Photo of Wyke Regis Coastguard Rescue Vehicle
About the Wyke Regis Coastguard Rescue Team
Who we are……and some of the teams more serious callouts

The Wyke Regis team consists of 12 volunteers from all walks of life who live locally.
All team members including the Station Officer are volunteers and have normal day jobs.
We are on call via a pager system, 24 hours a day, 365 days of the year to assist persons in distress,
primarily on the coast but occasionally inland to assist other agencies. As can be seen in the team members
section, we have over 160 years of combined SAR experience.

The team comprises of a Station Officer, Deputy Station Officer, Technicians and Operators.
We are all highly trained in cliff rescue, water rescue and search techniques.

Tasking the team to an incident is the role of the HM Coastguard Operations Room - MRCC Portland.
Staffed by paid professionals 24 hours a day, they are always on standby to deal with any emergency.

The area we cover……

The Wyke team cover 20 miles of the Jurassic Coast.
From the car park at Abbotsbury to the West (SY560846) and the pill box on top of
White Nothe to the East (SY772808)

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This is a very diverse coastline with the seaside resort and working harbour of
Weymouth in the centre of our guard. To the West of Weymouth are the world famous Chesil Beach and
Fleet Lagoon
. To the East the town’s beaches and popular water sport venues merge into a more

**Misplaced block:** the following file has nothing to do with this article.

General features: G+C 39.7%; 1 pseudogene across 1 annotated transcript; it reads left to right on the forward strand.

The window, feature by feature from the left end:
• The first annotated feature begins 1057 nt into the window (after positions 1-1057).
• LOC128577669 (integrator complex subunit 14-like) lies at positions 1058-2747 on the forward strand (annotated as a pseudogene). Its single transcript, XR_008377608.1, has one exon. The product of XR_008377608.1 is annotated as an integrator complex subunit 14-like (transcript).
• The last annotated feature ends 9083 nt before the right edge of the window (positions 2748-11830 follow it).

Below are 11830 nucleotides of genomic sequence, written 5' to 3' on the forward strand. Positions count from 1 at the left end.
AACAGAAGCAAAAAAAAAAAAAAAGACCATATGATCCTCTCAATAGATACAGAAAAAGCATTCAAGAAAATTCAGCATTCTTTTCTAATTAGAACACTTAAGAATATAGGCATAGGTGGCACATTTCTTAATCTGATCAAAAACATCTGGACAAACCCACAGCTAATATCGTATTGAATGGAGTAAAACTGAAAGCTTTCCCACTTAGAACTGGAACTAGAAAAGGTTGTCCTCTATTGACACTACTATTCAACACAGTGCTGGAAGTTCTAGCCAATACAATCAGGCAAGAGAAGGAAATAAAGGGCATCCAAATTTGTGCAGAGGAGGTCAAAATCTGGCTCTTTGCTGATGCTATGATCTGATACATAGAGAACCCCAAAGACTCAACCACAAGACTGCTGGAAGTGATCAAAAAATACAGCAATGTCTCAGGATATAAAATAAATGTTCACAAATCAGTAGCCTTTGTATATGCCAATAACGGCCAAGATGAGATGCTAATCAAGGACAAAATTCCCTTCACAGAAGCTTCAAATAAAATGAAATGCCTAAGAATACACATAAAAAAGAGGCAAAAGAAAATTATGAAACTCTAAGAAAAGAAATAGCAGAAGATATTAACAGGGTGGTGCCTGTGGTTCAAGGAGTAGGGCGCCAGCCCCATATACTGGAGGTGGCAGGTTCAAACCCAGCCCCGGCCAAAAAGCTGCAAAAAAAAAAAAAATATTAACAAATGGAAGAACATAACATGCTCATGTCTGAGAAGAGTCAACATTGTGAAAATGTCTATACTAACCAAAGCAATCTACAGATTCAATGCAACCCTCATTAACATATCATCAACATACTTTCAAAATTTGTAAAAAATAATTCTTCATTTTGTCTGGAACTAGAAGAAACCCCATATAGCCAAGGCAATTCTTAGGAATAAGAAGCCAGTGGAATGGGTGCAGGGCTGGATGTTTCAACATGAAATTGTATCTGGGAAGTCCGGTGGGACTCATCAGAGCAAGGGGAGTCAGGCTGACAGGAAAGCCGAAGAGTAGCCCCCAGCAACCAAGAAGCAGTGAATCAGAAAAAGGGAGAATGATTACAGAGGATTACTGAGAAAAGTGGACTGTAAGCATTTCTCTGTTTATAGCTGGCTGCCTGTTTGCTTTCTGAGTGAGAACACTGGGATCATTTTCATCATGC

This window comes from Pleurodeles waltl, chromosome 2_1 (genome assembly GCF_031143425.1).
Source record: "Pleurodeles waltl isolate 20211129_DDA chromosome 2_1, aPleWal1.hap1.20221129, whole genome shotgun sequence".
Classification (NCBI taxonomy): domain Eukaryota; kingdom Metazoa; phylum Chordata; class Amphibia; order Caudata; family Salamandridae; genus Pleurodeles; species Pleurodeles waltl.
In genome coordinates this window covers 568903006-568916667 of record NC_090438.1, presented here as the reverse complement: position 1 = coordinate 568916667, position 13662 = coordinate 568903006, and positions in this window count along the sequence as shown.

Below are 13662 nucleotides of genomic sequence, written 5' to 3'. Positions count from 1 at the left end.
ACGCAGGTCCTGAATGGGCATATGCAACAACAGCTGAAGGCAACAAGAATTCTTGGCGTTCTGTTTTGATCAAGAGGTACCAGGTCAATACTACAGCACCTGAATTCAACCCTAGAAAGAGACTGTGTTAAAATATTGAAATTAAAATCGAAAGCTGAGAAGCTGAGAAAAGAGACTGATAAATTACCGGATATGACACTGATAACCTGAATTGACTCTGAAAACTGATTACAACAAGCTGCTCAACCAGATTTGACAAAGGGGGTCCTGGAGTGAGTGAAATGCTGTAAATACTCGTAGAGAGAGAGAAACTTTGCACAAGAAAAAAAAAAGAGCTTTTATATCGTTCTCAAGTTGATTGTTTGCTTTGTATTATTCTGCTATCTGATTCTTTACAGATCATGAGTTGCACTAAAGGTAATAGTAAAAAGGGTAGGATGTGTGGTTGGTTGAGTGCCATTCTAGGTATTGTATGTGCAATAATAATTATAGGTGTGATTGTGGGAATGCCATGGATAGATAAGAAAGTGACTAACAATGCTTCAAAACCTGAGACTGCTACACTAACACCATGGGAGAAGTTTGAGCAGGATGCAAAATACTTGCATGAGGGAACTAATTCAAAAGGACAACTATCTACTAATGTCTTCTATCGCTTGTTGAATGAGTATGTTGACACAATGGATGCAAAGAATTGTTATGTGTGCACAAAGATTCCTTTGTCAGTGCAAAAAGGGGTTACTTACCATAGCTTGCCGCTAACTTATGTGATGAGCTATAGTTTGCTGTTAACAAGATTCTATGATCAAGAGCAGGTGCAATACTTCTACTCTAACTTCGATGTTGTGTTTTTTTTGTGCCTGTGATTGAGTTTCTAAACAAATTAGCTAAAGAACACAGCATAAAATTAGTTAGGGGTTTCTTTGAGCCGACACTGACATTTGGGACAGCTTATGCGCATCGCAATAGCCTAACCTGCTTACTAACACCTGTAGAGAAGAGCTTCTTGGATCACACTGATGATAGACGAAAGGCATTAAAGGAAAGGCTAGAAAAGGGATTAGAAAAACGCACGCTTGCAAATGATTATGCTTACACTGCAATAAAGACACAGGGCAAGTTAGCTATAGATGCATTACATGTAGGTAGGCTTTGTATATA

rugged coastline before the cliffs build in height to White Nothe.

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The story of Landing craft 2454 by Phillip Chappell, MRCC Portland

SYNOPSIS - HM LCT(A) 2454

Wrecked on Chesil Beach Friday, October 13, 1944

Caught in a force 9 gale whilst on passage from Dartmouth to Portland, the vessel suffered engine failure whilst making its way close inshore along the Chesil Beach in Lyme Bay. Shortly after anchoring about half a mile off-shore, the single stern-anchor cable parted and the ship was swept by mountainous seas onto the bank at Ferrybridge, Wyke Regis, where her back was broken. Nine of the thirteen crew aboard the RN-manned craft including the commanding officer subsequently died, along with two Coastguard officers of the rescue party onshore.

The two Coastguards who died were Captain John Alan Pennington Legh, DSC, RN (Retired), 55, HM Coastguard Inspector of the Southern Division; and Robert Henry Treadwell, 35, a regular Coastguardsman of the Wyke Rocket Lifesaving Company. Captain Pennington Legh who lived at The Old Manor, Radipole, had been awarded the Distinguished Service Cross in WW1 for his part in the sinking of a German submarine. He was a native of Knutsford in Cheshire and is commemorated on the War Memorial there; his body was never recovered from the sea. The body of Robert Treadwell, a married man and father to three young boy’s, was washed up in Chesil Cove the following day and was buried with full military honours in the RN Cemetery at Portland.

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LCT 2454 aground on Chesil Beach, the wreck is still visible today at certain states of the tide.